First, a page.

For information, call 534-2552 or email email@example.com.
Hospice is recruiting volunteers, offering courses
Hospice of Spokane seeks volunteers to help patients and their families in Spokane Valley, North Spokane and Stevens County. Volunteers provide companionship and conversation, run errands, read, help with letter writing or emails, do light housekeeping, play an instrument or sing. Some volunteers provide visits with Pet Partner certified dogs. Volunteers are required to attend a Volunteer Training Course. One begins March 6 in Spokane and one April 9 in Stevens County. For information, call 456-0438
Conference draws human rights experts
Researchers, academics, human rights experts, community organizers and activists will be among the participants in the 5th International Conference on Hate Studies April 2 to 4 at Gonzaga University's Hemmingson Center.
As it marks its 20th anniversary in 2019, Gonzaga's Institute for Hate Studies (GIHS) is sponsoring the event on "Building Peace through Dialogue, Kindness and Forgiveness" in conjunction with the Kootenai County Task Force for Human Relations, Spokane County Human Rights Task Force and Gonzaga Student Chapter of the Southern Poverty Law Center.
It is an interdisciplinary academic forum on hate, related social problems, and ways to create socially just, inclusive communities, said Kristine Hoover, director of the GIHS.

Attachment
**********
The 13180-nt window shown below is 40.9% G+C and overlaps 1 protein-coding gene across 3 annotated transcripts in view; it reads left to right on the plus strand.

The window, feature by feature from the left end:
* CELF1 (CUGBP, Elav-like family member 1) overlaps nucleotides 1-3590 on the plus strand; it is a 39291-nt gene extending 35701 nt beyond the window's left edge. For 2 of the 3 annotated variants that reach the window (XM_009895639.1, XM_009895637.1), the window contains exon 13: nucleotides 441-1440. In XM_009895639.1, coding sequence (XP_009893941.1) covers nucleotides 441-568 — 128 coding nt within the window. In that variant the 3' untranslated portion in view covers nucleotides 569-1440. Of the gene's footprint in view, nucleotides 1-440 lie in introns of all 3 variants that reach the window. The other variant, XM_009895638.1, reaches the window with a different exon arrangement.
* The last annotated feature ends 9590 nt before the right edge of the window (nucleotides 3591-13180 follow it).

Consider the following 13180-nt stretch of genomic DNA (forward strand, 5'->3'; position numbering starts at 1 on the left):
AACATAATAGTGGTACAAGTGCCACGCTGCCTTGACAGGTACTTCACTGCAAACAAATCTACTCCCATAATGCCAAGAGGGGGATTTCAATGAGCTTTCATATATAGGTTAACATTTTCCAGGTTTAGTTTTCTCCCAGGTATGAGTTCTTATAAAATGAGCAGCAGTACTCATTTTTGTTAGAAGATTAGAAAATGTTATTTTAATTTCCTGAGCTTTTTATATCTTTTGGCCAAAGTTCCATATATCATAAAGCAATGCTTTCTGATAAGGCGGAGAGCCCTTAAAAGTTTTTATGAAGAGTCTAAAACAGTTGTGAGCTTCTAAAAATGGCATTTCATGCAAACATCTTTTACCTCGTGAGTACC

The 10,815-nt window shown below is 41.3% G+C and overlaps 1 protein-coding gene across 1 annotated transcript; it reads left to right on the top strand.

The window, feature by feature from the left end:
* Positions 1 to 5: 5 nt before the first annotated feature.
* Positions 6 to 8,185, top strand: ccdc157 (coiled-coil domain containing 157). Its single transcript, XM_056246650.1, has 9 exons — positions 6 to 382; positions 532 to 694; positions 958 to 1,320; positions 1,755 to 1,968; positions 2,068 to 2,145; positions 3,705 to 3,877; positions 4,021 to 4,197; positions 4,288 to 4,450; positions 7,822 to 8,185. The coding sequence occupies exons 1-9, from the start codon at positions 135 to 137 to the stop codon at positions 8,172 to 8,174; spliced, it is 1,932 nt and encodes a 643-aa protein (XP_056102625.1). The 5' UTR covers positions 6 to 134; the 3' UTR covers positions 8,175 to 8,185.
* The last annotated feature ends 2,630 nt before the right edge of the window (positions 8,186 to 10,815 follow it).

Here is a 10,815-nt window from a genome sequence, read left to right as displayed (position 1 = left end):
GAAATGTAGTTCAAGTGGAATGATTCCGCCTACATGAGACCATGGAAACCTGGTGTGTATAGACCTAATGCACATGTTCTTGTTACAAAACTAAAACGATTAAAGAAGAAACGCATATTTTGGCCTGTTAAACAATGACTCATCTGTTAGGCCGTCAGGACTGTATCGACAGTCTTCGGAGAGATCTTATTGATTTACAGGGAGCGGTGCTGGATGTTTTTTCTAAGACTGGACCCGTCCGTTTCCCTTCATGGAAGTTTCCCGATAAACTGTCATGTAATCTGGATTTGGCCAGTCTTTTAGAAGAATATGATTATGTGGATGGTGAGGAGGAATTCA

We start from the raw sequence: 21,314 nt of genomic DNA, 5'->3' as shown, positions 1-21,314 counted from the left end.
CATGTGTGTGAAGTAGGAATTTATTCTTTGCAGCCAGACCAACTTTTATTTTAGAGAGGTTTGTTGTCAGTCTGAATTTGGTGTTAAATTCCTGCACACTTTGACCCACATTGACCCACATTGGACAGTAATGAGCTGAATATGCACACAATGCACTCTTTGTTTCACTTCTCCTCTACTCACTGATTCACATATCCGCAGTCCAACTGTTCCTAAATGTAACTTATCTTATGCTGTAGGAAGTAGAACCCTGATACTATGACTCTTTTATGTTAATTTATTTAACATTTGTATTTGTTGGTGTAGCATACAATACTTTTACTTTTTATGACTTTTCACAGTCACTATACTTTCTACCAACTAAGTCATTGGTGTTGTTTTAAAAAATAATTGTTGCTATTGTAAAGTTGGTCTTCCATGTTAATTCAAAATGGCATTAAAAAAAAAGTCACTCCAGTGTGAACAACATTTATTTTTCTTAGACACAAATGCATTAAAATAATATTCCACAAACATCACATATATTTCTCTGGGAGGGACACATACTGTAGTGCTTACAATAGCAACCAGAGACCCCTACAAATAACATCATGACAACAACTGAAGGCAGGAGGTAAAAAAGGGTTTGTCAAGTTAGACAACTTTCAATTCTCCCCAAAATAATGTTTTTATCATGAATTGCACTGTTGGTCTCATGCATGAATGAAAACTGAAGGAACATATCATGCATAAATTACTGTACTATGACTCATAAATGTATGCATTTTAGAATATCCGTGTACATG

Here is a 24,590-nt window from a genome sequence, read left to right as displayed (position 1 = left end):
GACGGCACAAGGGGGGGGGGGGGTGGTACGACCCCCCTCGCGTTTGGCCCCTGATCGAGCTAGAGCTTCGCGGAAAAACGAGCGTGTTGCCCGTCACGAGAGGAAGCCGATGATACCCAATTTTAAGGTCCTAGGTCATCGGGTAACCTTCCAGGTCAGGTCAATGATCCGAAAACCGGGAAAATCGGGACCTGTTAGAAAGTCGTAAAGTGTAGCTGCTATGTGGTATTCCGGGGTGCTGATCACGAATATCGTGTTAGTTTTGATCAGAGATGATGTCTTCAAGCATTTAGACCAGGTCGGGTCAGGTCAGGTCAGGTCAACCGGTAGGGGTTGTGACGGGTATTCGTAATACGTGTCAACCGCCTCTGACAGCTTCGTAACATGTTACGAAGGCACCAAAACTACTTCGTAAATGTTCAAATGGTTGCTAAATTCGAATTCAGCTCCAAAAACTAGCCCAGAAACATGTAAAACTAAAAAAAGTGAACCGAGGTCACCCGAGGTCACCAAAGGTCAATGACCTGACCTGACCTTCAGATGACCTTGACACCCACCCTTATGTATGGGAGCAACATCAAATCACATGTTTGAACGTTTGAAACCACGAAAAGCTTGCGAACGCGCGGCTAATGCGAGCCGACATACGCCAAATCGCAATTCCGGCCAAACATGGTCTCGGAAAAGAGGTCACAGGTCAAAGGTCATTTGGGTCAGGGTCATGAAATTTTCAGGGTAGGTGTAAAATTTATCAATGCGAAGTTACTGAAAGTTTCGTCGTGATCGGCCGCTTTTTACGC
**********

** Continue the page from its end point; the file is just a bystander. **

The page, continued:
Lessons will help participants analyze and combat hatred, and build commitment to peace, human rights and justice.
The conference features tracks on research, community building, education and development.
In a pre-conference event, Greater Spokane Progress and Empire Health Foundation are offering a "Why Race Matters" workshop from 8 a.m. to 4 p.m., Tuesday, April 2, at the Hemmingson Center at Gonzaga.
"This year the conference includes an afternoon session Wednesday, April 3, for community dialogue on a range of views on human rights," said Kristine.
On April 4, those interested in researching how to counter hate can participate in "Design Charrettes" for a library resource.
The arts presentations include performances of a play about Ruby Bridges—the first African-American child to integrate a white school in the South—written by a Gonzaga student, a performance and workshop by local artists from Power 2 The Poetry, and a student choral, theatre and dance performance, "A New Season: A Celebration of Artistry, Place and Potential."
The conference seeks to provide participants with skills to:
• Foster conversations on building community in hate studies;
• Share actions to challenge hate and support social change;
• Share knowledge, practices and perspectives from academics, activists and professionals;
• Generate interdisciplinary research projects and new theories, strategies for social justice.
"If we understand hate better, we can improve approaches to combat it," Kristine said. "We can have real-world impact, including creating models for changing society, government and lives."
For information, call 313-3665, email firstname.lastname@example.org or visit gonzaga.edu/hatestudies. To register, visit https://bit.ly/2CghlOi.